[Annapolis Rock Sunset, Texture Added, 2010]
Matthew 26:11 (NKJV)
11 For you have the poor with you always, but Me you do not have always.
See Background Article HERE
The New York Times article by Eduardo Porter sets a hopeful but cautious tone.
It appears that a bi-partisan (Liberals/Conservatives) committee issued a report in December1 where some agreement was reached about things we can do to alleviate some of the poverty in these United States. Mr. Porter calls the poverty problem "entrenched" and provides a link to a data base which supports his claim that it is deepest in American "among advanced industrialized nations."
It is good to hear that thinkers are talking across ideological lines and I hope that some of the things that he reports are taken further in the discussion. There are subjective caveats applied on the left and right but the willingness to find common ground is good..
Here, as always though, I wonder if the unspoken presuppositions that underlie the conclusions should give us pause.
For example... the idea that the US has the most entrenched poverty among all industrialized nations. If we read the "small print," the measure is against the poverty line for each individual country, not against a common standard. It is " taken as half the median household income of the total population." (HERE) Clearly that number would make the threshold for poverty in the United States at a significantly higher total value (in comparative purchasing power) than in other nations. It comes out to about $23K for a family with two adults and four kids. I agree that this is not a lot of money but given the social situation in this country, does it reflect the associated despair that a similar situation in another country might engender? I am a bit uncomfortable with how "poverty" is defined.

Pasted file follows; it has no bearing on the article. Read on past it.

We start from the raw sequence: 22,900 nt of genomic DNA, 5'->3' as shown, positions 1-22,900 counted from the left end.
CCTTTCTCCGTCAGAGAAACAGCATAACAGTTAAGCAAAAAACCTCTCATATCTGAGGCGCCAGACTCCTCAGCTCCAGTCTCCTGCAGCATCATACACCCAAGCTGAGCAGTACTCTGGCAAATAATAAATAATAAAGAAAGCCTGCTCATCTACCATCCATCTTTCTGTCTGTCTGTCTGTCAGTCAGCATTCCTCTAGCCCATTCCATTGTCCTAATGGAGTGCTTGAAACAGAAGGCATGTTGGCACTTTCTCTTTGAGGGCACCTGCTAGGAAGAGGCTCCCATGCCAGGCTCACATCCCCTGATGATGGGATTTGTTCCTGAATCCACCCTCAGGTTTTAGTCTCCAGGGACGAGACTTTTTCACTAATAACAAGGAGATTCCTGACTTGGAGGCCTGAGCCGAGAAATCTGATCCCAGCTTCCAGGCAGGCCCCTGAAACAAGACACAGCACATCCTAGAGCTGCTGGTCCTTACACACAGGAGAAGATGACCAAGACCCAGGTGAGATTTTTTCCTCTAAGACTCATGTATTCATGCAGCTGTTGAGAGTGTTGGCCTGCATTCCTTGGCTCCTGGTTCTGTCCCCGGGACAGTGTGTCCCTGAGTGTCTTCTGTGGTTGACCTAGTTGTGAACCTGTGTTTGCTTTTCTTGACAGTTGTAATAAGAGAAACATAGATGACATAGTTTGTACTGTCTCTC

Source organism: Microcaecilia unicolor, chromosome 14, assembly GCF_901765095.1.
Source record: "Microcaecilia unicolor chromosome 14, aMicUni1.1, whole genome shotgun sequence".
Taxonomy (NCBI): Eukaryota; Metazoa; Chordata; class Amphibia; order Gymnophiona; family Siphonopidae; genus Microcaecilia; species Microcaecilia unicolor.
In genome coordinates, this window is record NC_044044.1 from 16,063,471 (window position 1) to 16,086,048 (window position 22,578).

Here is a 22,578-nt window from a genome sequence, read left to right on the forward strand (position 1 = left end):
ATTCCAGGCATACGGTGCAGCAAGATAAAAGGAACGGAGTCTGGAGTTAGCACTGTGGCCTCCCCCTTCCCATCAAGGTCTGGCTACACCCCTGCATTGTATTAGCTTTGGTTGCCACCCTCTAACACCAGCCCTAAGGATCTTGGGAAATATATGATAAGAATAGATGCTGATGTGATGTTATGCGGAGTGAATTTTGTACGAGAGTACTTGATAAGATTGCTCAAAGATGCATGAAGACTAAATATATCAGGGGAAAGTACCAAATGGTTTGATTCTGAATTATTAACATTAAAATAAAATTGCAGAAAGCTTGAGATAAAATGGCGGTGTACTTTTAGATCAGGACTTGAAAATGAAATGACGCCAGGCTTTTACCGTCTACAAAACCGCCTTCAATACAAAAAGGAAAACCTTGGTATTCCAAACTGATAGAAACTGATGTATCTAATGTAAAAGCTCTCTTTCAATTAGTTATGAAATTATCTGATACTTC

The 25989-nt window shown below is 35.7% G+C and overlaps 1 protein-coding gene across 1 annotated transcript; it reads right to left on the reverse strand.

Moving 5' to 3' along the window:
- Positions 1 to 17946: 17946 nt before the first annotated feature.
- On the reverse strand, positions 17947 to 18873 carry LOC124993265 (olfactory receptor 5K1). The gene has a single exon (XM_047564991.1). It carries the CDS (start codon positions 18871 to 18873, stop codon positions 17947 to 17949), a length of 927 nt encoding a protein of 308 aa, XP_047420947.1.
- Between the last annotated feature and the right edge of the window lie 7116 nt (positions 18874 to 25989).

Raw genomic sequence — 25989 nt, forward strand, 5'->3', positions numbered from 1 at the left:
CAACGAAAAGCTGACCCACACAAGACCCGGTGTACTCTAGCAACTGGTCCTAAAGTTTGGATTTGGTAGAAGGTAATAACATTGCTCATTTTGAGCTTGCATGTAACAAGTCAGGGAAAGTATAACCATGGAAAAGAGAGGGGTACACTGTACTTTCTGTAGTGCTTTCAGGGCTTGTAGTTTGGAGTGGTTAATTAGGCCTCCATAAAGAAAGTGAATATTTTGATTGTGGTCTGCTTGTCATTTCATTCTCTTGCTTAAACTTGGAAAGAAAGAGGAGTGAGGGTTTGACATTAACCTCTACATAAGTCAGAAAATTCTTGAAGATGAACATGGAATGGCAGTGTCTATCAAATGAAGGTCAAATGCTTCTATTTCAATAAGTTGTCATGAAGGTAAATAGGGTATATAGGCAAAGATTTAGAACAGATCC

But of far greater concern to me is the unspoken presupposition reported by Mr. Porter, that the government has the primary responsibility to "fix it." Here conservatives and liberals seem to be agreeing on the "who" and only differing on the "how." This is the crux of the issue.
As a Christian, before we start talking about "what to do about poverty", I think we need to ask "why does poverty exist?"
This, of course, falls under the over-arching heading: "Why does God allow evil to exist?" The only pious answer to that question is "because it serves His good purposes to do so." Once we get beyond that over-arching question and answer though, we recognize that each form of evil serves God's good purposes in its own way. "Poverty" is not a moral evil in the experience of it. Inflicting poverty on others through unjust treatment certainly is a moral evil. Bringing poverty on one's self through laziness or through gambling addiction or something similar, certainly is a moral evil. But, in and of itself, poverty is not a moral evil and therefore does not contaminate the individuals who are subjected to it.
Christians are prone to error here in assuming that, in a country like ours, if someone is poor it is because they are morally responsible for it. This just ain't so and we need to guard against it.